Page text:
Sweden's Migration Court on Thursday threw out the Migration Agency's decision to block Omumi from submitting a new work permit after his former got rejected because one of his previous employers had made "a clear administrative error" related to his insurance.
The 39-year-old Omumi, who works for major Swedish engineering company ABB, was ordered to leave Sweden in April last year because a previous employer had made an error over his health insurance.
After being forced to leave, both he and ABB hoped he could return quickly by applying for a new work permit from overseas, but this was denied by the Migration Agency last October, because they judged the application to have been made "after too short a time" following the earlier rejection.
The Centre for Justice has previously accused the Migration Agency of applying an informal "six-month rule" which it argues is not supported by law or precedent, and putting workers in a "talent quarantine" abroad, which can leave them waiting years before new applications are not automatically rejected.
And on Monday, the Migration Agency published a legal position paper which stated a new work permit could not be granted until seven years after the first one.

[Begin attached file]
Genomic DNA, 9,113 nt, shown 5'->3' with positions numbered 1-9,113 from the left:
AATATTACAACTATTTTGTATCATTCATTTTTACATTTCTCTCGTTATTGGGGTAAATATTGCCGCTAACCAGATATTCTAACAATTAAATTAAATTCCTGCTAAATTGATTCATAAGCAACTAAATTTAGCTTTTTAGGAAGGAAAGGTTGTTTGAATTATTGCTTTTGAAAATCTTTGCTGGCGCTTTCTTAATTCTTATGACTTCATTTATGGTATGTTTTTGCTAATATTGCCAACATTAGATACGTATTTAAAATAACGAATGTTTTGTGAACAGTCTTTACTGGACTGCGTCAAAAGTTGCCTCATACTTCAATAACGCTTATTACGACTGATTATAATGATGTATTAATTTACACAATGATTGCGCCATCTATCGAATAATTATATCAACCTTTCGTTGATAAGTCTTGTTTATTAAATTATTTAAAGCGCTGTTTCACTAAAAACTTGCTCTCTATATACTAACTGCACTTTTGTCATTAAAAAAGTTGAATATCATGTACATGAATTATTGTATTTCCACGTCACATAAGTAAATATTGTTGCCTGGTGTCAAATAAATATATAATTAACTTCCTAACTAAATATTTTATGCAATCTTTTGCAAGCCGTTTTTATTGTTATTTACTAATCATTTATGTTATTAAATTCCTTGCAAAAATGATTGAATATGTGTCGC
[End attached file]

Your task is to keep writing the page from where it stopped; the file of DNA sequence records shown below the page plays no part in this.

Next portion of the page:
This means that an international employee who has had a Swedish work permit for the past four years, but gets rejected when they apply to renew their permit and is therefore told to leave the country, will have to wait at least three years before being able to reapply for a new work permit in order to return to Sweden.
"Today's ruling is important because it clarifies that the Migration Agency has no basis in law to deny deported workers the possibility to reapply for a new work permit," Fredrik Bergman, head of the Centre for Justice, told The Local on Thursday.
"This is actually the 18th time the Migration Agency's made up 'six-month' or 'quarantine-rule' is disapproved by a migration court. It's time for the Migration Agency to reconsider its unlawful practice of blocking working migrants to come back to Sweden."
Bergman added: "Ali is very relieved and is looking forward to coming back to his work in Sweden together with his family in due time."
He said that the court judgment "does not mean that the legal position [put forward by the Migration Agency] is void, but it definitely weakens it".
Omumi's case was debated in parliament after an MP read about the engineer in The Local and has also been brought up by organizations such as the Diversify Foundation.
Liberal Party MP Mats Persson told The Local on Thursday: "This shows that the Swedish rules for labour immigration are outdated and not in line with the rule of law. I'm pleased Ali gets to stay."
The sales engineer's work permit application will now be sent back to the Migration Agency to consider, but it is expected to be approved.
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